Obviously there is more at stake in races with cash prizes for the top finishers. Some people argue that if a 50-year-old finishes in the money in the overall, masters, and grand masters categories, then he has earned it in all these three categories. And there is some substance to that argument, i.e. to allow double or even triple dipping in prize money races. It would certainly make life easier for the race director, not having to figure out how to “place” the top finishers to maximize the monetary awards for everyone, or to deal with irate runners who wonder why they got the “wrong” award. Even with gift certificates or other items of value, many runners will feel cheated if they receive less than they would in a different category.
There is no ”right” way of distributing awards that is fair for everyone, and I have no magic wand to create one. No matter how it is done, there will always be possible scenarios where someone doesn’t receive their full “entitlement.” Unless we allow double dipping -- but then some will be unhappy to see the same people walk away with most of the awards. Maybe if the top three overall awards were all of greater value than the top masters awards, and anybody over 40 who placed in the top three would get an overall award (and were not allowed to double dip) we would come as close to the ideal as we could. But this arrangement may not be possible in all races.

Bottom line is that the jury is still out for finding a universal solution to this challenging dilemma, and probably will be for some time to come. In the meantime, the key for handling this is communication. As long as it is clearly indicated on entry forms and other race material how awards are to be distributed, i.e. whether double dipping is allowed, and if not, how a master who places in the overall and a grand master who places among the overall or masters will be scored, there should be no major fallout afterwards. If prize money or other substantial awards are being presented I would recommend either double dipping, or placing each winner in the category where they receive the greatest amount, even though it means solving a puzzle sometimes. So yes, it can definitely be challenging for race directors to sort everything out on race day, especially since we tend to favor speed over accuracy. Not many runners want to hang around for hours after a race to wait for results.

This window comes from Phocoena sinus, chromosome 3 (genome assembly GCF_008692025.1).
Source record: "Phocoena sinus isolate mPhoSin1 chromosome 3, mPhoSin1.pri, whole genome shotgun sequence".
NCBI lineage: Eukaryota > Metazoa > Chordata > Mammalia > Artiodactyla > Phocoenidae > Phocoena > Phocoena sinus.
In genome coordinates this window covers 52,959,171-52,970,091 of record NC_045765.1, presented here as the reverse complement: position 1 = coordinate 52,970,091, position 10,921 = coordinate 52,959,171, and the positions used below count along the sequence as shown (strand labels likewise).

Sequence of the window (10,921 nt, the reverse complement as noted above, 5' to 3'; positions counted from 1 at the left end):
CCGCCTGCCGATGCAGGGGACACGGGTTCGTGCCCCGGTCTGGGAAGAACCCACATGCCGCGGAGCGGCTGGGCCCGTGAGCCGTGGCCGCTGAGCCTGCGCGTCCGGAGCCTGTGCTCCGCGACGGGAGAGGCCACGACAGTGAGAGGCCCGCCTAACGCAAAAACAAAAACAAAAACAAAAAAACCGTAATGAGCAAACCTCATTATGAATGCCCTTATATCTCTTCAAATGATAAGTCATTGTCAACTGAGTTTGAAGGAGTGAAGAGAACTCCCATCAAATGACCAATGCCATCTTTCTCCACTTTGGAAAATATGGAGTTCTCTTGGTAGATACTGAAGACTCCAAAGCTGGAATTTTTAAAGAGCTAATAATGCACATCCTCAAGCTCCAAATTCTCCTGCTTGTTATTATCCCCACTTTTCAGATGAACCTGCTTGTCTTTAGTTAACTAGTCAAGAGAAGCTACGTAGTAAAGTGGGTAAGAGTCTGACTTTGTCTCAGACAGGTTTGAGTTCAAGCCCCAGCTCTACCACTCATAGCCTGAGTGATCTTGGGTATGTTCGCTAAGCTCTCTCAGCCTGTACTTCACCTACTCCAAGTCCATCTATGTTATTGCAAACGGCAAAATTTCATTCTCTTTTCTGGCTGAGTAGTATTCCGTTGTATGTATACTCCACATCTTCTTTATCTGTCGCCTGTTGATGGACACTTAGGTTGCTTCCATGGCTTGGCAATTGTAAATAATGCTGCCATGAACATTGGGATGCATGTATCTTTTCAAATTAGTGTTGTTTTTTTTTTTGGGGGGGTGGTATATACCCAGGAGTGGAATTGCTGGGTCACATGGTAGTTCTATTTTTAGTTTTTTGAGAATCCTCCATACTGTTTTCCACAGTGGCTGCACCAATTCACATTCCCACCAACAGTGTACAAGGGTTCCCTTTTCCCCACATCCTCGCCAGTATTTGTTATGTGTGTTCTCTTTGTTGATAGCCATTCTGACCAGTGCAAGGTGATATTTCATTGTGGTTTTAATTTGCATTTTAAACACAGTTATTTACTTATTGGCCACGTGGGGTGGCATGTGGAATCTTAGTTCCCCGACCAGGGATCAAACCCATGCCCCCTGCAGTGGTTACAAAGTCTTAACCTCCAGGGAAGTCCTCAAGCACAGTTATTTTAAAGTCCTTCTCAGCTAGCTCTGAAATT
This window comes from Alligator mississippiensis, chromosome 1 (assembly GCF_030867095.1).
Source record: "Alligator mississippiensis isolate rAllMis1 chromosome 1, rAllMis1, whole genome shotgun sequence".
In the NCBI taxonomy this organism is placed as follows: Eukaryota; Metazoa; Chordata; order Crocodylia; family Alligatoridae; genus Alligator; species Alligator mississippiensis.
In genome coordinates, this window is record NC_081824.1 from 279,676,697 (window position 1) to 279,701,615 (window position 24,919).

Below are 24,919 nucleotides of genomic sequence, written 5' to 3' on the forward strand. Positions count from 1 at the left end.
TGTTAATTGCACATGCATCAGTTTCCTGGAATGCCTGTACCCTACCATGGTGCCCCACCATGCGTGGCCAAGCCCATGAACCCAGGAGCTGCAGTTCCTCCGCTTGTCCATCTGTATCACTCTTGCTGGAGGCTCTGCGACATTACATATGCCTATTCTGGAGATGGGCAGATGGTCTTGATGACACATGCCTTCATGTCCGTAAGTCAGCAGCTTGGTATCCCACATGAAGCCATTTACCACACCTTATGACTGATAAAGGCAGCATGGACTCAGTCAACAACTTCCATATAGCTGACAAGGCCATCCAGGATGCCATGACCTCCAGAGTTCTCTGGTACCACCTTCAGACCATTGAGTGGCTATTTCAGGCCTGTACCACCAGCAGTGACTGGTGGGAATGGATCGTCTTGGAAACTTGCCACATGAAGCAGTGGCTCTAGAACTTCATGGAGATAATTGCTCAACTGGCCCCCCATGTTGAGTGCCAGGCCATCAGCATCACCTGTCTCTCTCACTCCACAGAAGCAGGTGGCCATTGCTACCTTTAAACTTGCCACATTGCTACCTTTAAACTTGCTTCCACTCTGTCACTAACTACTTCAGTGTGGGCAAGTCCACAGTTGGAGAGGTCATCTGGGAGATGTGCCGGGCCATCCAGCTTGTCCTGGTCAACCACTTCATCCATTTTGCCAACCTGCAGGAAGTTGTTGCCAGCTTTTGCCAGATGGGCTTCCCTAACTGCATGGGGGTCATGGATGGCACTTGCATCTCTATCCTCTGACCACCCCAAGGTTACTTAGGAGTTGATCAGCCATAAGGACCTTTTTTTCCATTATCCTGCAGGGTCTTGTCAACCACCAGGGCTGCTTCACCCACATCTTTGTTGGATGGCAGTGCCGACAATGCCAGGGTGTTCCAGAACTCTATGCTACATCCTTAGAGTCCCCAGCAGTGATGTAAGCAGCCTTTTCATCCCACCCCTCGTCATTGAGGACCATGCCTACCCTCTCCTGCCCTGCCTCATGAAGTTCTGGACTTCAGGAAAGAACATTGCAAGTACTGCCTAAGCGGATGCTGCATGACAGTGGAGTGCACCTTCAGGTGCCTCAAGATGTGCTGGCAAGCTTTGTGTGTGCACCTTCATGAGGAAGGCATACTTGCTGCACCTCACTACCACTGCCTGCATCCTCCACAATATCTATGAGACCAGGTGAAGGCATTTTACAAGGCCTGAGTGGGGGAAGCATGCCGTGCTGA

Let me finish by saying though, that we masters runners should be proud of ourselves for creating this mess! We are running so well that we are able to keep up with the youngsters and “clean up” at the awards ceremonies. Not only because there are fewer younger runners, but also because some of us turn in performances that were unthinkable a quarter century ago for a runner at age 40, 50, and beyond. Training methods among masters runners have improved in the past few decades, as we have more science and experience available to educate us how to proceed with our training as we age. Also, several of us who started running seriously in the 1970s and 80’s have continued to do so if our health allowed. And many talented runners have gotten inspired and taken up the sport in their 40’s and 50’s.

There is one way we can make it easier for race directors come awards time. Let’s get younger runners to the races in higher numbers, and inspire them to try harder. Let’s make them think along these lines: “If I dedicate more effort to running instead of texting and watching U-Tube videos, then maybe I can beat Grandma in the next race!”